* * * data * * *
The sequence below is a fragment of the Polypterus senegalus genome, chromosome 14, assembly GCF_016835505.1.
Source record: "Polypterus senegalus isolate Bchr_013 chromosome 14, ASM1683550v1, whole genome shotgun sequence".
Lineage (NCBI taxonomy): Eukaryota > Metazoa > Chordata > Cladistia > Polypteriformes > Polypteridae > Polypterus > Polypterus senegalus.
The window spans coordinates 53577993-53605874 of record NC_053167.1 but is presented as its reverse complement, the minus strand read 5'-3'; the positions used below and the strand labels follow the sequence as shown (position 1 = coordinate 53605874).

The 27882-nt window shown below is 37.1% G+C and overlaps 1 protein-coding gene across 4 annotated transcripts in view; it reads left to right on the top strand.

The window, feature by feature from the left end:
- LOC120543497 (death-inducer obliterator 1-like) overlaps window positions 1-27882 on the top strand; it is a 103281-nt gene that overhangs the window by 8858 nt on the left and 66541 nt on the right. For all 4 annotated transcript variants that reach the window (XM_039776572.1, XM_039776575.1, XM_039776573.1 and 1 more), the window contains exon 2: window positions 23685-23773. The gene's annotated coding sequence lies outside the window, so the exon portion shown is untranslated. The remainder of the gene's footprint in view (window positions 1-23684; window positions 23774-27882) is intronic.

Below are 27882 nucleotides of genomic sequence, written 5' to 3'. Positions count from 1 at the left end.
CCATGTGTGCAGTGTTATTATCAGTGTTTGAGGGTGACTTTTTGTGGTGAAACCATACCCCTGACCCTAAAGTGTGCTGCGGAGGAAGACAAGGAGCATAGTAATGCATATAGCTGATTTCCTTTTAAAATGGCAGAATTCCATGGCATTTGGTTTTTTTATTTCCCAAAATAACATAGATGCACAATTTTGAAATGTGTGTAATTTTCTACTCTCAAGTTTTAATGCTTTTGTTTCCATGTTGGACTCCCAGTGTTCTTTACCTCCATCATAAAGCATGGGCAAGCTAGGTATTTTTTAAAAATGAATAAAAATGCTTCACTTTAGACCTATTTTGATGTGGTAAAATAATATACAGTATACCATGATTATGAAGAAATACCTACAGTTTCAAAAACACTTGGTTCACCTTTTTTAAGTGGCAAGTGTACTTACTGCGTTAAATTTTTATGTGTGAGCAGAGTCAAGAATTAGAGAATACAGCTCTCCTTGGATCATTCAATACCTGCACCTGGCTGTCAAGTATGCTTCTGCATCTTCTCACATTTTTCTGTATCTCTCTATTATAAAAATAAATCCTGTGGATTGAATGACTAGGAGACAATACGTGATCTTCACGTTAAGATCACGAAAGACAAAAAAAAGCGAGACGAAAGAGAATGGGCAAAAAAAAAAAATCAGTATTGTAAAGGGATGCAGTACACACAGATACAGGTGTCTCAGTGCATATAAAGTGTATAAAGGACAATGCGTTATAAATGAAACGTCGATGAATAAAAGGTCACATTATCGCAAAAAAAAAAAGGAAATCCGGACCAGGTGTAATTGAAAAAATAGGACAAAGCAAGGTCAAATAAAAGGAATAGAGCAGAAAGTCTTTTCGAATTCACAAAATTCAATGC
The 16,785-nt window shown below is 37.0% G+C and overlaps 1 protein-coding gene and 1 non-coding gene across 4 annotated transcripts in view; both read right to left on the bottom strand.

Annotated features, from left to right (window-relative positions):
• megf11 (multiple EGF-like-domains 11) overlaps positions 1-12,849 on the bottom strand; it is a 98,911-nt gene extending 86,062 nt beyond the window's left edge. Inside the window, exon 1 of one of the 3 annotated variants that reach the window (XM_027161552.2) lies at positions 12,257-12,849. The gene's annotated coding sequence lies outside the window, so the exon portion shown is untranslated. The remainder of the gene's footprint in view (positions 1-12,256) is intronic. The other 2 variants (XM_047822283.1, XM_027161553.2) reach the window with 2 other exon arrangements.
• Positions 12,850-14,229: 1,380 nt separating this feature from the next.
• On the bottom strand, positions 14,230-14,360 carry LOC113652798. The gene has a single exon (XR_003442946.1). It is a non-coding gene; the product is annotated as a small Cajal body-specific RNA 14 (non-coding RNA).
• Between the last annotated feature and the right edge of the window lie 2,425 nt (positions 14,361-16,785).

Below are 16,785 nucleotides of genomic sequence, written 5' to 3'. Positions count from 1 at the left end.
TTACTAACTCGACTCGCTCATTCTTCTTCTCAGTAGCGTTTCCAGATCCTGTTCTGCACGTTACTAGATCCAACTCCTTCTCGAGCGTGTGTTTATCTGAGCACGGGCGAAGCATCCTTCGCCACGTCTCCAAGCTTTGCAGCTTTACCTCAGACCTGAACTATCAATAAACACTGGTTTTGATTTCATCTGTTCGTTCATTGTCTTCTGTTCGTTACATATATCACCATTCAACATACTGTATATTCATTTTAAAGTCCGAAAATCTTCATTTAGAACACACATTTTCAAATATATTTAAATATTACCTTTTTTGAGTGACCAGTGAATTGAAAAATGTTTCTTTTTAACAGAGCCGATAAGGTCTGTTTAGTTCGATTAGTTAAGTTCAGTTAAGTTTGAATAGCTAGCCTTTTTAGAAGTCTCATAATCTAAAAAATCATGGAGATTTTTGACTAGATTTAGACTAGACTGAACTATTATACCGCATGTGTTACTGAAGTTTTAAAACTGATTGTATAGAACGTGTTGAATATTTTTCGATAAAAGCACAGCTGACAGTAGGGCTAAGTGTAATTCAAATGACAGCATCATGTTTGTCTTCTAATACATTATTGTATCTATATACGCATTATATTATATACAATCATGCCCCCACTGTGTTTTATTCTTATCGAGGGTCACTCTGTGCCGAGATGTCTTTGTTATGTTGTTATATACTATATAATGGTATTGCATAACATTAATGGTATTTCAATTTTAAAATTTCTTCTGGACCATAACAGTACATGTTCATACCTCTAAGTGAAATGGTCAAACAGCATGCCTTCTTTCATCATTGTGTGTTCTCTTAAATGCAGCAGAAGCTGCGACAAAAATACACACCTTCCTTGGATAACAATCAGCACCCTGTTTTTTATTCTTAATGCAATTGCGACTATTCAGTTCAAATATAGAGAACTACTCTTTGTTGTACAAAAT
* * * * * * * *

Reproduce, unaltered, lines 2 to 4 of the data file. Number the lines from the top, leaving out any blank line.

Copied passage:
Source record: "Polypterus senegalus isolate Bchr_013 chromosome 14, ASM1683550v1, whole genome shotgun sequence".
Lineage (NCBI taxonomy): Eukaryota > Metazoa > Chordata > Cladistia > Polypteriformes > Polypteridae > Polypterus > Polypterus senegalus.
The window spans coordinates 53577993-53605874 of record NC_053167.1 but is presented as its reverse complement, the minus strand read 5'-3'; the positions used below and the strand labels follow the sequence as shown (position 1 = coordinate 53605874).